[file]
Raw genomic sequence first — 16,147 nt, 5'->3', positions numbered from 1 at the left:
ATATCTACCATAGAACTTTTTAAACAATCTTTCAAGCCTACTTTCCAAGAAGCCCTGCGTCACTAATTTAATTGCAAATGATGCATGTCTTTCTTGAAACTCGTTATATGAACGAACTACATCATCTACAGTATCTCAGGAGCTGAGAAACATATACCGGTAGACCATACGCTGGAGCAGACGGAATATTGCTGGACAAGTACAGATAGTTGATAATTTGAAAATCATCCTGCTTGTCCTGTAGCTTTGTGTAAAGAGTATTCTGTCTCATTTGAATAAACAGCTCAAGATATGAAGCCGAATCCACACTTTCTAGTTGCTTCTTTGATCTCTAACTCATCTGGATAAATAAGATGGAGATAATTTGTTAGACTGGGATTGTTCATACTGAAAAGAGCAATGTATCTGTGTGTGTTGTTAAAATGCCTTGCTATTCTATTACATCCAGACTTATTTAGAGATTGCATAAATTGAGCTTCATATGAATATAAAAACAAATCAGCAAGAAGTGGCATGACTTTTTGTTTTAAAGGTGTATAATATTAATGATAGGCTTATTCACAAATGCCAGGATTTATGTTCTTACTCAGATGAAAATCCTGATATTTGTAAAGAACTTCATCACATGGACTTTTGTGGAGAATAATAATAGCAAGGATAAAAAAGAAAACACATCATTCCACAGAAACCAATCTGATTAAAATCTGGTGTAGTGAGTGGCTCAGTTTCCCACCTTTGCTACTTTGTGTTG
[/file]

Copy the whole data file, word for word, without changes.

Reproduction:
Raw genomic sequence first — 16,147 nt, 5'->3', positions numbered from 1 at the left:
ATATCTACCATAGAACTTTTTAAACAATCTTTCAAGCCTACTTTCCAAGAAGCCCTGCGTCACTAATTTAATTGCAAATGATGCATGTCTTTCTTGAAACTCGTTATATGAACGAACTACATCATCTACAGTATCTCAGGAGCTGAGAAACATATACCGGTAGACCATACGCTGGAGCAGACGGAATATTGCTGGACAAGTACAGATAGTTGATAATTTGAAAATCATCCTGCTTGTCCTGTAGCTTTGTGTAAAGAGTATTCTGTCTCATTTGAATAAACAGCTCAAGATATGAAGCCGAATCCACACTTTCTAGTTGCTTCTTTGATCTCTAACTCATCTGGATAAATAAGATGGAGATAATTTGTTAGACTGGGATTGTTCATACTGAAAAGAGCAATGTATCTGTGTGTGTTGTTAAAATGCCTTGCTATTCTATTACATCCAGACTTATTTAGAGATTGCATAAATTGAGCTTCATATGAATATAAAAACAAATCAGCAAGAAGTGGCATGACTTTTTGTTTTAAAGGTGTATAATATTAATGATAGGCTTATTCACAAATGCCAGGATTTATGTTCTTACTCAGATGAAAATCCTGATATTTGTAAAGAACTTCATCACATGGACTTTTGTGGAGAATAATAATAGCAAGGATAAAAAAGAAAACACATCATTCCACAGAAACCAATCTGATTAAAATCTGGTGTAGTGAGTGGCTCAGTTTCCCACCTTTGCTACTTTGTGTTG